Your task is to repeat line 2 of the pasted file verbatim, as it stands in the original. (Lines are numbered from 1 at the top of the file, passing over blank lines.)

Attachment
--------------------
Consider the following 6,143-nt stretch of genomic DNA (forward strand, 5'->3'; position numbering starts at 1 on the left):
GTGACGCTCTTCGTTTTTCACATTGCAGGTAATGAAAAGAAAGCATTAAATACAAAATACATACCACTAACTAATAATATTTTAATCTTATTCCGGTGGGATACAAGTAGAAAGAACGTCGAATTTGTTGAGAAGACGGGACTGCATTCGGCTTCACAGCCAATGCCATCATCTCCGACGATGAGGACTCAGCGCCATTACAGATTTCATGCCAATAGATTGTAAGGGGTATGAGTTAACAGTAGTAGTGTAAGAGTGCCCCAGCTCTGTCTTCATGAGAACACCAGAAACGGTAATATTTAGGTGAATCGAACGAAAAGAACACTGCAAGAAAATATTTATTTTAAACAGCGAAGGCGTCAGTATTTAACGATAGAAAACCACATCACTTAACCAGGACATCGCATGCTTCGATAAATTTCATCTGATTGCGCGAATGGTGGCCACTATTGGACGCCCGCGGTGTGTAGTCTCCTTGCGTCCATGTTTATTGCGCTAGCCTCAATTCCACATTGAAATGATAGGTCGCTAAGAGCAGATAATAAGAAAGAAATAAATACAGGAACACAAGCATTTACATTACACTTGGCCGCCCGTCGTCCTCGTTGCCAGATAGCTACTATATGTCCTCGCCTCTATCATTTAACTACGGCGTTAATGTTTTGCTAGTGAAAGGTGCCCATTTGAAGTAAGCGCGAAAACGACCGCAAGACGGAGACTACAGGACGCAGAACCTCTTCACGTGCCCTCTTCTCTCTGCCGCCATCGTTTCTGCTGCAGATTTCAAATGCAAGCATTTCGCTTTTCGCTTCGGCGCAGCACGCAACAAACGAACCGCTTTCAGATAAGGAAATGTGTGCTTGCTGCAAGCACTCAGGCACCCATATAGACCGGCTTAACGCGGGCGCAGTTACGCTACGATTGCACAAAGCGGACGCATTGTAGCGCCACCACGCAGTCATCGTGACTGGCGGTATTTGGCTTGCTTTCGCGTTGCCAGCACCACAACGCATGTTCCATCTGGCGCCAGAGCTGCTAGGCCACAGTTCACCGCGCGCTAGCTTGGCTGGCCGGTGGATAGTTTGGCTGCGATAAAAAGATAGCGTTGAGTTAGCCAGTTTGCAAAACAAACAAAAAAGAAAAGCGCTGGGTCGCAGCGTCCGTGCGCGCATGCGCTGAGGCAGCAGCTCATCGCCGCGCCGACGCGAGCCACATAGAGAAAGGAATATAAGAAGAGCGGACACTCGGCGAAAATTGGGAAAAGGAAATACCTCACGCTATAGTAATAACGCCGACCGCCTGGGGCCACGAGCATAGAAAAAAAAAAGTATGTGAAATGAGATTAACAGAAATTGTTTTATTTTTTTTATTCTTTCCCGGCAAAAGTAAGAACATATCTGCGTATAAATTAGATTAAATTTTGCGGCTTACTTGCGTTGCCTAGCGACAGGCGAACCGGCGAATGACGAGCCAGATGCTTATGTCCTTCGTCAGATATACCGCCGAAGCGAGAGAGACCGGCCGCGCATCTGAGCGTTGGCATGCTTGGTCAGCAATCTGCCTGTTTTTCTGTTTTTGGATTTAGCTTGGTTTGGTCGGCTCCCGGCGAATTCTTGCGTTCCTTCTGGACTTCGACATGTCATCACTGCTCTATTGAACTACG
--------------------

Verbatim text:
GTGACGCTCTTCGTTTTTCACATTGCAGGTAATGAAAAGAAAGCATTAAATACAAAATACATACCACTAACTAATAATATTTTAATCTTATTCCGGTGGGATACAAGTAGAAAGAACGTCGAATTTGTTGAGAAGACGGGACTGCATTCGGCTTCACAGCCAATGCCATCATCTCCGACGATGAGGACTCAGCGCCATTACAGATTTCATGCCAATAGATTGTAAGGGGTATGAGTTAACAGTAGTAGTGTAAGAGTGCCCCAGCTCTGTCTTCATGAGAACACCAGAAACGGTAATATTTAGGTGAATCGAACGAAAAGAACACTGCAAGAAAATATTTATTTTAAACAGCGAAGGCGTCAGTATTTAACGATAGAAAACCACATCACTTAACCAGGACATCGCATGCTTCGATAAATTTCATCTGATTGCGCGAATGGTGGCCACTATTGGACGCCCGCGGTGTGTAGTCTCCTTGCGTCCATGTTTATTGCGCTAGCCTCAATTCCACATTGAAATGATAGGTCGCTAAGAGCAGATAATAAGAAAGAAATAAATACAGGAACACAAGCATTTACATTACACTTGGCCGCCCGTCGTCCTCGTTGCCAGATAGCTACTATATGTCCTCGCCTCTATCATTTAACTACGGCGTTAATGTTTTGCTAGTGAAAGGTGCCCATTTGAAGTAAGCGCGAAAACGACCGCAAGACGGAGACTACAGGACGCAGAACCTCTTCACGTGCCCTCTTCTCTCTGCCGCCATCGTTTCTGCTGCAGATTTCAAATGCAAGCATTTCGCTTTTCGCTTCGGCGCAGCACGCAACAAACGAACCGCTTTCAGATAAGGAAATGTGTGCTTGCTGCAAGCACTCAGGCACCCATATAGACCGGCTTAACGCGGGCGCAGTTACGCTACGATTGCACAAAGCGGACGCATTGTAGCGCCACCACGCAGTCATCGTGACTGGCGGTATTTGGCTTGCTTTCGCGTTGCCAGCACCACAACGCATGTTCCATCTGGCGCCAGAGCTGCTAGGCCACAGTTCACCGCGCGCTAGCTTGGCTGGCCGGTGGATAGTTTGGCTGCGATAAAAAGATAGCGTTGAGTTAGCCAGTTTGCAAAACAAACAAAAAAGAAAAGCGCTGGGTCGCAGCGTCCGTGCGCGCATGCGCTGAGGCAGCAGCTCATCGCCGCGCCGACGCGAGCCACATAGAGAAAGGAATATAAGAAGAGCGGACACTCGGCGAAAATTGGGAAAAGGAAATACCTCACGCTATAGTAATAACGCCGACCGCCTGGGGCCACGAGCATAGAAAAAAAAAAGTATGTGAAATGAGATTAACAGAAATTGTTTTATTTTTTTTATTCTTTCCCGGCAAAAGTAAGAACATATCTGCGTATAAATTAGATTAAATTTTGCGGCTTACTTGCGTTGCCTAGCGACAGGCGAACCGGCGAATGACGAGCCAGATGCTTATGTCCTTCGTCAGATATACCGCCGAAGCGAGAGAGACCGGCCGCGCATCTGAGCGTTGGCATGCTTGGTCAGCAATCTGCCTGTTTTTCTGTTTTTGGATTTAGCTTGGTTTGGTCGGCTCCCGGCGAATTCTTGCGTTCCTTCTGGACTTCGACATGTCATCACTGCTCTATTGAACTACG